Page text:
The eleventh annual Boulder Valley Real Estate Conference offers a packed day Thursday, November 15, exploring trends, commercial impacts, and inventory shortages in Boulder County commercial and residential real estate.

Organized by BizWest with presenting sponsor RE/MAX of Boulder, the event delivers an intensive schedule of national keynote speakers and panels made up of local real estate experts and development officials.

More than 500 real estate professionals and anyone interested in the local real estate market are expected to attend. Attendees get insights into residential and commercial real estate activity and coming opportunities in Boulder and Broomfield counties.

The conference kicks off with local real estate expert Todd Gullette, RE/MAX of Boulder Managing Broker, discussing the latest sales and price statistics and implications for residential real estate across Boulder Valley. The commercial forecast follows, with Angela Topel, Gibbons-White Senior Broker, exploring major commercial developments, sales and vacancy statistics.

Future technology – now turned present – takes center stage when Jay Kalinski, Broker/Owner of RE/MAX of Boulder, moderates a panel of real estate banking and technology experts, exploring “The Impact of Blockchain” on residential real estate. Blockchain technologies enable a shared, nationwide database of houses on the market. The panel will look at how Blockchain platforms affect Boulder County’s housing market and how Realtors should respond.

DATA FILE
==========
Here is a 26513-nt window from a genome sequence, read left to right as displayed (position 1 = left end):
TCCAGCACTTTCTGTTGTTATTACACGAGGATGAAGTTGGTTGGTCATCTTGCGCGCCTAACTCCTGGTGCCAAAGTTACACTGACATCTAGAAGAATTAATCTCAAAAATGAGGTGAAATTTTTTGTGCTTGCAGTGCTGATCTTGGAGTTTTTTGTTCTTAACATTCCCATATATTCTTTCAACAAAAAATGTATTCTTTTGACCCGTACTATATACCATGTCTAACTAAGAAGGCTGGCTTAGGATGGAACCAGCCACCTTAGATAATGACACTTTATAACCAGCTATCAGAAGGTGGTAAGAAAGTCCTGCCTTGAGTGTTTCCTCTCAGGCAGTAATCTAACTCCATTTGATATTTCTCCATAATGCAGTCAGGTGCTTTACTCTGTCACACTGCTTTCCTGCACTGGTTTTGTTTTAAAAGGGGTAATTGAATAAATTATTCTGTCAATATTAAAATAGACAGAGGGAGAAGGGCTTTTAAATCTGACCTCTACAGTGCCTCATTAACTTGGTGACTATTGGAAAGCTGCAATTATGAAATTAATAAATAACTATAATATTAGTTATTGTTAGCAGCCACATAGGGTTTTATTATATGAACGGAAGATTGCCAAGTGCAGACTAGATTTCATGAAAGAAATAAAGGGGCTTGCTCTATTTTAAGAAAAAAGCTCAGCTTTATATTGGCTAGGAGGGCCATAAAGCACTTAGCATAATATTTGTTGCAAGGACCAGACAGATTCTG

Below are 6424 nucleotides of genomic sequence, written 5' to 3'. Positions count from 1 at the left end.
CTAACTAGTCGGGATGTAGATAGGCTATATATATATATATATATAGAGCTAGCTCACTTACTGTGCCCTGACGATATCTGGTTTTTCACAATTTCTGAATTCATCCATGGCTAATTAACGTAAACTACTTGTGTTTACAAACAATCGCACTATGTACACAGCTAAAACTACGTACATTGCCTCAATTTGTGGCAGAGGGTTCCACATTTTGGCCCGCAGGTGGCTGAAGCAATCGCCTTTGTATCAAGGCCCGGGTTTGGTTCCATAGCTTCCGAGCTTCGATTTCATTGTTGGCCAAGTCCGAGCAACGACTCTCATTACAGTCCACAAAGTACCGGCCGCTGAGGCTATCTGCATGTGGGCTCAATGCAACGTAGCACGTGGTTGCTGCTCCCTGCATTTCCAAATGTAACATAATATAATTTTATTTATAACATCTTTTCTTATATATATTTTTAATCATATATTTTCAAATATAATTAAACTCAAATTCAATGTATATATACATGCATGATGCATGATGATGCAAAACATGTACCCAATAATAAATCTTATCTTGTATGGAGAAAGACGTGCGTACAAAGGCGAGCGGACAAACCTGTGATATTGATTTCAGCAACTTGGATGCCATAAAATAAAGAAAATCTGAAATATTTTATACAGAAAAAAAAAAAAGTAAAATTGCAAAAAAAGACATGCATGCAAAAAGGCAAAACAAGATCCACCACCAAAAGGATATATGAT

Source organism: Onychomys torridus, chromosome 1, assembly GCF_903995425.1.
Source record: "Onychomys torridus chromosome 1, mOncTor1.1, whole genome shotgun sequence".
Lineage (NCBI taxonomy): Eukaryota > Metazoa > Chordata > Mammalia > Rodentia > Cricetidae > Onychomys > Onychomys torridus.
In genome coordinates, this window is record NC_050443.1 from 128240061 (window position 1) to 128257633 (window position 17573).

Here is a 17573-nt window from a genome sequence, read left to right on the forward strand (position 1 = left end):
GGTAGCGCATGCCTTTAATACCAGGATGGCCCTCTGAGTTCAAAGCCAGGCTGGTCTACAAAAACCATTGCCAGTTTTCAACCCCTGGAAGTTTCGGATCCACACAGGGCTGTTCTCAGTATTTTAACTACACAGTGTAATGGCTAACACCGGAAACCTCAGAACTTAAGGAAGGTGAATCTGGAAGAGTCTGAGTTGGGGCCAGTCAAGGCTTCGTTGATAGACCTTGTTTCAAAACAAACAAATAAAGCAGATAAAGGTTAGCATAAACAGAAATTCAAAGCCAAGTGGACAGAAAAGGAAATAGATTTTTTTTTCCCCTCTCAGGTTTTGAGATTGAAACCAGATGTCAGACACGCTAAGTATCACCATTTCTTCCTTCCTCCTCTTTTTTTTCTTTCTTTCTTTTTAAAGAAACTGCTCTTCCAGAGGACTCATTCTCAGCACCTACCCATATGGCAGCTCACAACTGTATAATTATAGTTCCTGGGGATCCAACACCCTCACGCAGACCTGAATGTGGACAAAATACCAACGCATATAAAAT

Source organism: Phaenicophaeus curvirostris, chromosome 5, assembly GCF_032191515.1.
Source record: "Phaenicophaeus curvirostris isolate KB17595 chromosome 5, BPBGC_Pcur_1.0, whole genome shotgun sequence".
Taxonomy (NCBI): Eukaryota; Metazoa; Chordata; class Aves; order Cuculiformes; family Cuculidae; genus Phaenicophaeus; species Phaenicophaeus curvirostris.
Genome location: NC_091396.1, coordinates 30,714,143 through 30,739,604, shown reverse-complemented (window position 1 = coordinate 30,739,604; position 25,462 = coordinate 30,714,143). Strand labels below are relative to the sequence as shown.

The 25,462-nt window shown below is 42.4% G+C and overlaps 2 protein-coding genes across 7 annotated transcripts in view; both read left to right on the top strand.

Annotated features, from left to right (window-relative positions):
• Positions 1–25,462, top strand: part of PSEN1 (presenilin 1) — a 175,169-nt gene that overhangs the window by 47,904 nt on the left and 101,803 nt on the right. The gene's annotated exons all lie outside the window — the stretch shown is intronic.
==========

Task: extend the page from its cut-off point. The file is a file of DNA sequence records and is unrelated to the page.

“Big Tech Settles In” focuses on the local impact of the tech economy and examines the surging Boulder tech scene, including expansions by Google, Twitter, Microsoft and Uber.

Conference keynote address presents the outlook of Wells Fargo’s EVP of Housing Policy and Homeownership Growth Strategies, Brad Blackwell, and MetroStudy’s Senior Director West Region, John Covert.

Next up, “Breaking Ground” – back by popular demand – reveals commercial and residential developments in the Boulder Valley and beyond. A panel of city-employed development directors from Lafayette, Longmont, Louisville, Superior, Boulder, Erie and Broomfield provide a complete rundown of the region’s top projects.

“Wrestling with Supply” tackles the top challenge for Boulder-area residential real estate markets. Lack of housing inventory, issues with infill development, height limits, accessory-dwelling units and zoning conspire to cause a critical housing shortage. Moderated by Duane Duggan, RE/MAX of Boulder Realtor, the panel will discuss policy changes developers believe would address the problem.

“Icons of Real Estate” is back by popular demand. Featuring long-time successful real estate experts Tom Kalinski, Owner/Founder, RE/MAX of Boulder; Stephanie Iannone, Managing Broker, Housing Helpers; and Seth Chernoff, CEO, Chernoff Boulder Properties, audience members will ask questions to learn proven best practices and advice for success in commercial real estate.